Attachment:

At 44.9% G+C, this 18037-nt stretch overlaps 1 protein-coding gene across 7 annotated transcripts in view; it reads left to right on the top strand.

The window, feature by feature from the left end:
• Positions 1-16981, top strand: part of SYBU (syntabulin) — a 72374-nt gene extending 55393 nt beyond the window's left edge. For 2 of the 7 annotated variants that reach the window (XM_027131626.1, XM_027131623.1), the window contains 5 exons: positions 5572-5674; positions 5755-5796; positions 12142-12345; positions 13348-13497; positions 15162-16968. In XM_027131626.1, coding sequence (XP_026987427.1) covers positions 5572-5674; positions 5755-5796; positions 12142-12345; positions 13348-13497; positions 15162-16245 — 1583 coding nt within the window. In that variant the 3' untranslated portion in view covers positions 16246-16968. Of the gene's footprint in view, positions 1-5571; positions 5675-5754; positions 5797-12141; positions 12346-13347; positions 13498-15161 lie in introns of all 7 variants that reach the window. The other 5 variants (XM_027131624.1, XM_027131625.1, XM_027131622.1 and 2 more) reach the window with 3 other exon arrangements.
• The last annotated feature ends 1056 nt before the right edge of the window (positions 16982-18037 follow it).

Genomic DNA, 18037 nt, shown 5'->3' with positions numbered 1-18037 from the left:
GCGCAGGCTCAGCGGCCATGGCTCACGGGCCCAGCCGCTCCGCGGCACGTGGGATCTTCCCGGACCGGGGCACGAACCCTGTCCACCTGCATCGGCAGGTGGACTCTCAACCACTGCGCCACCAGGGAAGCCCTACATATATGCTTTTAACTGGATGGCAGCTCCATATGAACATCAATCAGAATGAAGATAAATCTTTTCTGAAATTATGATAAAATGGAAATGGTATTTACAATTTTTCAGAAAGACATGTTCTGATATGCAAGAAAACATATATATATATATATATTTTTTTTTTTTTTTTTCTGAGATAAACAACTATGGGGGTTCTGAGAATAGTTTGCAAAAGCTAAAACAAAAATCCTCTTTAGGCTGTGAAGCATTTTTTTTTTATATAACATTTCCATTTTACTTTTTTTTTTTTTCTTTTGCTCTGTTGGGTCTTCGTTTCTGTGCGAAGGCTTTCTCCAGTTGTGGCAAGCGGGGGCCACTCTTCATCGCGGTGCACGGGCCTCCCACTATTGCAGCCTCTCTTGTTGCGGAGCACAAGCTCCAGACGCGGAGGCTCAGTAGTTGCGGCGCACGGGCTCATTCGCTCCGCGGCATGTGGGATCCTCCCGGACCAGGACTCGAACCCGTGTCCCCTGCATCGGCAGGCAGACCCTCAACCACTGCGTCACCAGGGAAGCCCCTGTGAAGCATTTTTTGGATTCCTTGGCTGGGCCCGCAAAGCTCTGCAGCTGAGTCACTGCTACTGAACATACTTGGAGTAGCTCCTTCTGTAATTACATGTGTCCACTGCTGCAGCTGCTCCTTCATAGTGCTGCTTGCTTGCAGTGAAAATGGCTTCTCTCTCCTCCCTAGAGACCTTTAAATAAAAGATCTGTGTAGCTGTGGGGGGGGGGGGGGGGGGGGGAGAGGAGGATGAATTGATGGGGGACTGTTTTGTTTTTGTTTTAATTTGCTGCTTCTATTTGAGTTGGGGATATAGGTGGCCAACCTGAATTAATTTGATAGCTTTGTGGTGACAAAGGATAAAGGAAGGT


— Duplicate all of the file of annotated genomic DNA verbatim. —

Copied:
At 44.9% G+C, this 18037-nt stretch overlaps 1 protein-coding gene across 7 annotated transcripts in view; it reads left to right on the top strand.

The window, feature by feature from the left end:
• Positions 1-16981, top strand: part of SYBU (syntabulin) — a 72374-nt gene extending 55393 nt beyond the window's left edge. For 2 of the 7 annotated variants that reach the window (XM_027131626.1, XM_027131623.1), the window contains 5 exons: positions 5572-5674; positions 5755-5796; positions 12142-12345; positions 13348-13497; positions 15162-16968. In XM_027131626.1, coding sequence (XP_026987427.1) covers positions 5572-5674; positions 5755-5796; positions 12142-12345; positions 13348-13497; positions 15162-16245 — 1583 coding nt within the window. In that variant the 3' untranslated portion in view covers positions 16246-16968. Of the gene's footprint in view, positions 1-5571; positions 5675-5754; positions 5797-12141; positions 12346-13347; positions 13498-15161 lie in introns of all 7 variants that reach the window. The other 5 variants (XM_027131624.1, XM_027131625.1, XM_027131622.1 and 2 more) reach the window with 3 other exon arrangements.
• The last annotated feature ends 1056 nt before the right edge of the window (positions 16982-18037 follow it).

Genomic DNA, 18037 nt, shown 5'->3' with positions numbered 1-18037 from the left:
GCGCAGGCTCAGCGGCCATGGCTCACGGGCCCAGCCGCTCCGCGGCACGTGGGATCTTCCCGGACCGGGGCACGAACCCTGTCCACCTGCATCGGCAGGTGGACTCTCAACCACTGCGCCACCAGGGAAGCCCTACATATATGCTTTTAACTGGATGGCAGCTCCATATGAACATCAATCAGAATGAAGATAAATCTTTTCTGAAATTATGATAAAATGGAAATGGTATTTACAATTTTTCAGAAAGACATGTTCTGATATGCAAGAAAACATATATATATATATATATTTTTTTTTTTTTTTTTCTGAGATAAACAACTATGGGGGTTCTGAGAATAGTTTGCAAAAGCTAAAACAAAAATCCTCTTTAGGCTGTGAAGCATTTTTTTTTTATATAACATTTCCATTTTACTTTTTTTTTTTTTCTTTTGCTCTGTTGGGTCTTCGTTTCTGTGCGAAGGCTTTCTCCAGTTGTGGCAAGCGGGGGCCACTCTTCATCGCGGTGCACGGGCCTCCCACTATTGCAGCCTCTCTTGTTGCGGAGCACAAGCTCCAGACGCGGAGGCTCAGTAGTTGCGGCGCACGGGCTCATTCGCTCCGCGGCATGTGGGATCCTCCCGGACCAGGACTCGAACCCGTGTCCCCTGCATCGGCAGGCAGACCCTCAACCACTGCGTCACCAGGGAAGCCCCTGTGAAGCATTTTTTGGATTCCTTGGCTGGGCCCGCAAAGCTCTGCAGCTGAGTCACTGCTACTGAACATACTTGGAGTAGCTCCTTCTGTAATTACATGTGTCCACTGCTGCAGCTGCTCCTTCATAGTGCTGCTTGCTTGCAGTGAAAATGGCTTCTCTCTCCTCCCTAGAGACCTTTAAATAAAAGATCTGTGTAGCTGTGGGGGGGGGGGGGGGGGGGGGAGAGGAGGATGAATTGATGGGGGACTGTTTTGTTTTTGTTTTAATTTGCTGCTTCTATTTGAGTTGGGGATATAGGTGGCCAACCTGAATTAATTTGATAGCTTTGTGGTGACAAAGGATAAAGGAAGGT